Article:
Oct 12 2011
In a few weeks, my parents and brother are visiting Saigon, and Vietnam as a whole, for the first time. As I’m being a good daughter and helping with them plan their trip, I thought it would be a good idea for them to go on a tour of the city. Although I found a pretty good night tour, I wanted to give someone else a try on the dayside so I booked a trip with Back of the Bike Tours. A newer tour group, they offer private, food-centric tours of Ho Chi Minh City at an affordable price. Run by Chad, the former head chef at District 1’s Xu Restaurant, and his wife Thuy, the foodie inside of me couldn’t resist a food day out on the town.
From our hotel we were picked up, on motorbikes of course, and whisked away through midday traffic. Chad and Thuy took us for a long ride from District 1 across the Thu Thiem Bridge to District 2. From here we hopped onto the Thu Thiem ferry and cruised back to District 1. I love the Thu Thiem ferry, as it offers a little seen view of the city and is only 3,000 VND for a ride.
After landing safely on the other side we were off to District 4, where we stopped at a local hole-in-the-wall for Vietnamese broken rice, which is made from the pieces of grain that break during harvest.
Little did I know that this restaurant, which I had been unknowingly passing every day on my way home, was going to be an instant favourite. We tried a variety of dishes, including fish, pork and vegetables, that were toppings for the rice and since Chad is a chef, he took time explaining the ingredients and cooking process of each dish.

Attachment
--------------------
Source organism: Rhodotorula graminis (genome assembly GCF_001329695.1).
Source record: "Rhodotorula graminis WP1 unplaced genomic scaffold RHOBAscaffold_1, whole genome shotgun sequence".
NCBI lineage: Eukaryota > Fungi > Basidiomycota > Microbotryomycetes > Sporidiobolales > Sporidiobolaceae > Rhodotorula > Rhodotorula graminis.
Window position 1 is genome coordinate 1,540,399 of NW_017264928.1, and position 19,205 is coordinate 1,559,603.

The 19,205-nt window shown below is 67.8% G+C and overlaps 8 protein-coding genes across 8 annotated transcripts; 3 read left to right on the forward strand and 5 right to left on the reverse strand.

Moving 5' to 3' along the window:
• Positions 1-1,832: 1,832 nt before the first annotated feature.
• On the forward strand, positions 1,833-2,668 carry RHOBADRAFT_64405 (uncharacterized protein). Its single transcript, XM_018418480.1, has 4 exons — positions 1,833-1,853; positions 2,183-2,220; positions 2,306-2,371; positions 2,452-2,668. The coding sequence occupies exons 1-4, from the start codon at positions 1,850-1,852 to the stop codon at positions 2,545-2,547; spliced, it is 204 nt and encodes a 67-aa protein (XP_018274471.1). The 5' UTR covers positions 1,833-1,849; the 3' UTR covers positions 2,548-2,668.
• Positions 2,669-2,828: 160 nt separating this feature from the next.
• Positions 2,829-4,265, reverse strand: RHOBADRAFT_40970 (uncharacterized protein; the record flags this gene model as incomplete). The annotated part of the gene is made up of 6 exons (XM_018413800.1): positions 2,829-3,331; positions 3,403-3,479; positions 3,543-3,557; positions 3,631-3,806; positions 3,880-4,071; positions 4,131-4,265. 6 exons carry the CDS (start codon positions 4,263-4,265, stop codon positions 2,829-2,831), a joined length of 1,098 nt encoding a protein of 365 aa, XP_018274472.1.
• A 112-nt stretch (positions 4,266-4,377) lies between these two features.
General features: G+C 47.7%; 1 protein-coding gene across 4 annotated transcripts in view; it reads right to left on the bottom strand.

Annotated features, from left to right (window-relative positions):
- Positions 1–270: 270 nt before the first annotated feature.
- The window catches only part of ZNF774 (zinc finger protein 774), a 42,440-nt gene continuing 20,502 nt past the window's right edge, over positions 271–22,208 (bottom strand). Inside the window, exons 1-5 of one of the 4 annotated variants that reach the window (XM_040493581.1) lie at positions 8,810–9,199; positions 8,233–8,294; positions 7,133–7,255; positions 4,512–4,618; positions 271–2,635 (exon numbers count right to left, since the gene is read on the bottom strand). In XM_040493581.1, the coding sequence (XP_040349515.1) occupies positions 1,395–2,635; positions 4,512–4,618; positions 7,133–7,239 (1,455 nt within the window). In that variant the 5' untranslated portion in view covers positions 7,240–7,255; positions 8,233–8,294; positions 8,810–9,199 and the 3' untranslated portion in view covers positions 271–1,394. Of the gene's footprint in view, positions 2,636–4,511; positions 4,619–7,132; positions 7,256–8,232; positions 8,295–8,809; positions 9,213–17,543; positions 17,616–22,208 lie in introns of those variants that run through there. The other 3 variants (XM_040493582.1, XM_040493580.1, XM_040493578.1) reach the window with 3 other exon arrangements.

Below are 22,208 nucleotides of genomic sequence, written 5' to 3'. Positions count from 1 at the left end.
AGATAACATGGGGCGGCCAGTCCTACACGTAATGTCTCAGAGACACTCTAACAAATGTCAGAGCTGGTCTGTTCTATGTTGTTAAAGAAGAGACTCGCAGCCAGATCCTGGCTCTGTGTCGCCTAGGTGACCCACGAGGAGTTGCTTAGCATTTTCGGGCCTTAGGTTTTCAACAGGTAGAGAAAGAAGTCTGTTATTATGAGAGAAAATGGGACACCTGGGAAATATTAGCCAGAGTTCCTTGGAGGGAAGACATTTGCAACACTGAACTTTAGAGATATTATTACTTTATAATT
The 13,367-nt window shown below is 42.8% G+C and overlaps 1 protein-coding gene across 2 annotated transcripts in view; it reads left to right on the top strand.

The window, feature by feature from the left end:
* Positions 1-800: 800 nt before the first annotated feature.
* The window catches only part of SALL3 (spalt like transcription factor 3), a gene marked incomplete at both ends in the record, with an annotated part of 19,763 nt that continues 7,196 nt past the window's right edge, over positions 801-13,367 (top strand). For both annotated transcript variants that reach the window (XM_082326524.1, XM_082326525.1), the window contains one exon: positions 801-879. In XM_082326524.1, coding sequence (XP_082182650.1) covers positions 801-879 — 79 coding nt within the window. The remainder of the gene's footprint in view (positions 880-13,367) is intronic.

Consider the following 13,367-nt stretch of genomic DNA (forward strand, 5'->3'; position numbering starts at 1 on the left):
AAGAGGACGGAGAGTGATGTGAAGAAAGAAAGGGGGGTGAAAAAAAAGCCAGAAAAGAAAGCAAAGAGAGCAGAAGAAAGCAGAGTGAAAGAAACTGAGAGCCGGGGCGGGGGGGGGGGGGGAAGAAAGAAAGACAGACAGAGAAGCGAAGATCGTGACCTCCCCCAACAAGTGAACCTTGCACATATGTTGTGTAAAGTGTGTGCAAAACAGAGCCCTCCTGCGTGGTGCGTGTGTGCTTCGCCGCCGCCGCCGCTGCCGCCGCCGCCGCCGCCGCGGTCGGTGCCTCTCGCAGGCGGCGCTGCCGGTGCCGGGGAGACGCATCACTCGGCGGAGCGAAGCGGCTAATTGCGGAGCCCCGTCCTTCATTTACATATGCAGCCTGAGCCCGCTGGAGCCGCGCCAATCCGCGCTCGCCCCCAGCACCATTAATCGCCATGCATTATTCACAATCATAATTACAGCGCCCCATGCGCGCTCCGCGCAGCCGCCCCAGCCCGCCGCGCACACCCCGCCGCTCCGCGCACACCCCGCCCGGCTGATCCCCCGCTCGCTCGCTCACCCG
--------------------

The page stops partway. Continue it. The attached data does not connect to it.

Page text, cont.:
Once lunch was done we were back on the bike to District 1 for an after-lunch snack of ice cream. Down a tight market alley we found our ice cream shop, which specialises in just three things: coffee ice cream, longan berry ice cream, and deep-fried fish balls. The ice cream, usually served to local school children, was delicious.
Normally I’m not a fan of coffee flavoured ice cream but here they managed to make it taste exactly like Vietnamese café sua da. And, although deep-fried fishballs sound like a poor pairing, I’m astonished to find that they went together well.
We were quickly back on the bikes for a long ride to Ben Thanh district where we eventually stopped at a café on the river. Under the shade of palm trees, we sipped from coconuts and listened to Chad and Thuy talk about how they met and the life of newlyweds. The spot was very relaxing and time quickly melted away as we watched boats pass.
We made the final, and longest, ride of the night through rush hour traffic to a lively restaurant in District 8 known for seafood and cheap, homemade beer. We feasted on several dishes including some amazing salads eaten off large crackers, all the while enjoying our 3,500 VND a glass beer. Again we were given a culinary lesson, making the food that much better. From here we were taken back to our hotel.
I really enjoyed the tour because not only did I get schooled in the intricacies of Vietnamese cuisine, but I also covered quite a bit of ground in visiting eight of the city’s districts. To make things even better, Nomadic Chick’s Jeannie Mark and The Professional Hobo’s Nora Dunn, who had just finished their Ultimate Train Challenge, joined me on the tour and gave me the opportunity to gauge the reactions of some seasoned travellers!
A personalised day tour with Chad and Thuy, who were wonderful hosts, will cost you 1.5 million VND per person and, while they may not have some of the flash or fancy bikes other companies have, they will take you on a great tour. I can’t wait for my family to give them a try — I’ll have to find a way to join them for my second round!
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